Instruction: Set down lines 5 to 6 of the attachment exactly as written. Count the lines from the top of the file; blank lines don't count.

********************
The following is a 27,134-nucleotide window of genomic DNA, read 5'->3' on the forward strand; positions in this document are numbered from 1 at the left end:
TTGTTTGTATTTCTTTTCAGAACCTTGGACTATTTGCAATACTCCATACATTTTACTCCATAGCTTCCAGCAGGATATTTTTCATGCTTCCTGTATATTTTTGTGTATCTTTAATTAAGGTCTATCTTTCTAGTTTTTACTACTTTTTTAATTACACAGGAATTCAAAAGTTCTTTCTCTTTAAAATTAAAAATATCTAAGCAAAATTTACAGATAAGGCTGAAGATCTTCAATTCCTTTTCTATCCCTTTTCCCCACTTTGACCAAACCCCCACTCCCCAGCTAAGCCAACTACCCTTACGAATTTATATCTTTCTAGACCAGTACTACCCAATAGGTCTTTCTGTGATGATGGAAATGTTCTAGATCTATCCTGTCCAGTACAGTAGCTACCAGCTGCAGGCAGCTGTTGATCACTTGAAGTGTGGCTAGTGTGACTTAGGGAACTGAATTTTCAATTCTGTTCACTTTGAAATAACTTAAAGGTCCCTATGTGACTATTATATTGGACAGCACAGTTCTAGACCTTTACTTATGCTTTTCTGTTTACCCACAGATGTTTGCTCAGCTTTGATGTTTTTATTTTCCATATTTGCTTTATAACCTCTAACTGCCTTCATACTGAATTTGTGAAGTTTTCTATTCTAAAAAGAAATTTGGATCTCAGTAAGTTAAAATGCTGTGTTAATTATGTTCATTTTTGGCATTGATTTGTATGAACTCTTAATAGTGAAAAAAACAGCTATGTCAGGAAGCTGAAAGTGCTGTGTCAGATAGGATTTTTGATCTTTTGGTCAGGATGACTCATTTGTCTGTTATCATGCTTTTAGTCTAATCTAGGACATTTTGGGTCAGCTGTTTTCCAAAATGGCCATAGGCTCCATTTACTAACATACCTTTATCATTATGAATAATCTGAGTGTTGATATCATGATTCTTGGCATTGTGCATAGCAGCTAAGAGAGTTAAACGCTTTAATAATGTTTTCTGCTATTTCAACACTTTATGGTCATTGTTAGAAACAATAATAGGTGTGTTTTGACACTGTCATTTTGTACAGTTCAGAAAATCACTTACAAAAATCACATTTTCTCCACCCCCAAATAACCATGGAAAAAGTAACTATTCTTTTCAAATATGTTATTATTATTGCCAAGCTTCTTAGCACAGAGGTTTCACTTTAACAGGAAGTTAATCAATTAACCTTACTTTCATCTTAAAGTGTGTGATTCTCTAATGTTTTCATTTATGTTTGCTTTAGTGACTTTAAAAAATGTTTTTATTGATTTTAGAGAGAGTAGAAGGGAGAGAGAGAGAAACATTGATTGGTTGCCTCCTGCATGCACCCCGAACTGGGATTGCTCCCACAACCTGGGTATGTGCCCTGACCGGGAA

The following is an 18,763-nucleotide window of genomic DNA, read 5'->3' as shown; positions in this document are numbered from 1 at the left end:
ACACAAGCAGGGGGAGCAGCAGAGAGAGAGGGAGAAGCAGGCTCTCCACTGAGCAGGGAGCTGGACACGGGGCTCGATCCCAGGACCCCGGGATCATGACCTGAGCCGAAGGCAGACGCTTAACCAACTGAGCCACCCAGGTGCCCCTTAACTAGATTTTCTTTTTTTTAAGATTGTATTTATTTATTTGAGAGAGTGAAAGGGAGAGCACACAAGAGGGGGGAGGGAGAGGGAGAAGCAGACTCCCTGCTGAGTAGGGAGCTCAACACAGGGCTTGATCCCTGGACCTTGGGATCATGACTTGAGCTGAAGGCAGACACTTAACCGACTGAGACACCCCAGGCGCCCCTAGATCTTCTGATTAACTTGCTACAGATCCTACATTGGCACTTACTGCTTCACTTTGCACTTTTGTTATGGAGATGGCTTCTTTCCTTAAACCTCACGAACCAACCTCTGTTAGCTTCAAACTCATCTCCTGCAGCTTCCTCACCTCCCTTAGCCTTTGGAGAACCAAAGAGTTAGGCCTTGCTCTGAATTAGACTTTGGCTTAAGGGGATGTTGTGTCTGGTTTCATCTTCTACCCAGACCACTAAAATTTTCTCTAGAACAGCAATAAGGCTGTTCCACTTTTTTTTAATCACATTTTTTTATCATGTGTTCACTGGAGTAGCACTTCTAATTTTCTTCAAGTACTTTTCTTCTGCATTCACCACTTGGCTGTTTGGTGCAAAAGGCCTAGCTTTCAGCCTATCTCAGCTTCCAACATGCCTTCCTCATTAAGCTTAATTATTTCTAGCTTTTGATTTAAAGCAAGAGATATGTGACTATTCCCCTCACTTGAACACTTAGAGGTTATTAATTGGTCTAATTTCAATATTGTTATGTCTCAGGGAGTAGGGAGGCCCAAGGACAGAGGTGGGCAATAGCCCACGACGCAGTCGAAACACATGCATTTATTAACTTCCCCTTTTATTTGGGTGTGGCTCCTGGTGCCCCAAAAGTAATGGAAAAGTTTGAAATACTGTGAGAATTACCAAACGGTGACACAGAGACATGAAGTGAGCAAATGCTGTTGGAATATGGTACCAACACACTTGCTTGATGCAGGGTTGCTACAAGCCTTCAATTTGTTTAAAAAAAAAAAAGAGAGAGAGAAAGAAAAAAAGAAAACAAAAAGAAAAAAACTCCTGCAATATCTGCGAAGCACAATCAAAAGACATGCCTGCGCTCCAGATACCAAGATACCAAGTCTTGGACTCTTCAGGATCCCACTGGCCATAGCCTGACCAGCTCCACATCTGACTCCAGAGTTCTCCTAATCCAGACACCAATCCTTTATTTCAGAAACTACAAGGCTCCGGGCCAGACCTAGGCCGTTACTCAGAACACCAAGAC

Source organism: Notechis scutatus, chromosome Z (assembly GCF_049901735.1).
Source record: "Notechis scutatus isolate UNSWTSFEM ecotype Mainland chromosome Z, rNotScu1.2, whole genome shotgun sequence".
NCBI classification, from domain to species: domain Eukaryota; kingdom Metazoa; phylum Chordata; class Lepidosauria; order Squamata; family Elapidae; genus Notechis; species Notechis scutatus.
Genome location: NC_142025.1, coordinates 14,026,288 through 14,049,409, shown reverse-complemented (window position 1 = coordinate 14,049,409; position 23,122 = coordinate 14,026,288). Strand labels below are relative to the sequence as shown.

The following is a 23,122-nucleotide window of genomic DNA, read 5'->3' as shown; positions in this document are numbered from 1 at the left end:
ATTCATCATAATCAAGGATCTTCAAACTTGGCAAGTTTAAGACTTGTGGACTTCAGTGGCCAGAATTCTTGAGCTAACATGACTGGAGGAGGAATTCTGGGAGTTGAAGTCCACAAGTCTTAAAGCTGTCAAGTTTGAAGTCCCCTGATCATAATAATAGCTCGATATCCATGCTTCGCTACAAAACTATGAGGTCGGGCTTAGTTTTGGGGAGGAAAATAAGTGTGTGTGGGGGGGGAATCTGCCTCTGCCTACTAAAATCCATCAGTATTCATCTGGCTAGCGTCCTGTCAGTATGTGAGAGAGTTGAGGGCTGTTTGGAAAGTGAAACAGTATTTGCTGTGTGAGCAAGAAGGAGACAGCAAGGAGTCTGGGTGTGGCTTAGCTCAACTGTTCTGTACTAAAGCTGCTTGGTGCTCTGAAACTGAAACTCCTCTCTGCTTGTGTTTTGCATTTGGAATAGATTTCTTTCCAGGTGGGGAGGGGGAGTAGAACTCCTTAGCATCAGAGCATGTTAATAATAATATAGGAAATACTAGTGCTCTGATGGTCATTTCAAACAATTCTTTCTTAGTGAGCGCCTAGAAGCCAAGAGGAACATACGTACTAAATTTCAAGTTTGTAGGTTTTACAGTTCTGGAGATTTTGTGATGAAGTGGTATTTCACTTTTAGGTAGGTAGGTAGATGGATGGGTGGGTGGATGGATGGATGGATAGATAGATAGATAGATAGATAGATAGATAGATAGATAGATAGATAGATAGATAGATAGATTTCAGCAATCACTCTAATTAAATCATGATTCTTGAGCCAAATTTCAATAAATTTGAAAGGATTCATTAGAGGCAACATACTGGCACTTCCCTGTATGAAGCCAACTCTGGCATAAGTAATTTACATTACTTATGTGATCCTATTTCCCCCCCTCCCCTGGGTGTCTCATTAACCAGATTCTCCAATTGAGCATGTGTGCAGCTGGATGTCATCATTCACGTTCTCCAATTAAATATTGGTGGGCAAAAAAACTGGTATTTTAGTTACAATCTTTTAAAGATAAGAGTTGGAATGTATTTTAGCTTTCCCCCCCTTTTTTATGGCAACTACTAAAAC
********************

Source organism: Notechis scutatus, chromosome Z (assembly GCF_049901735.1).
Source record: "Notechis scutatus isolate UNSWTSFEM ecotype Mainland chromosome Z, rNotScu1.2, whole genome shotgun sequence".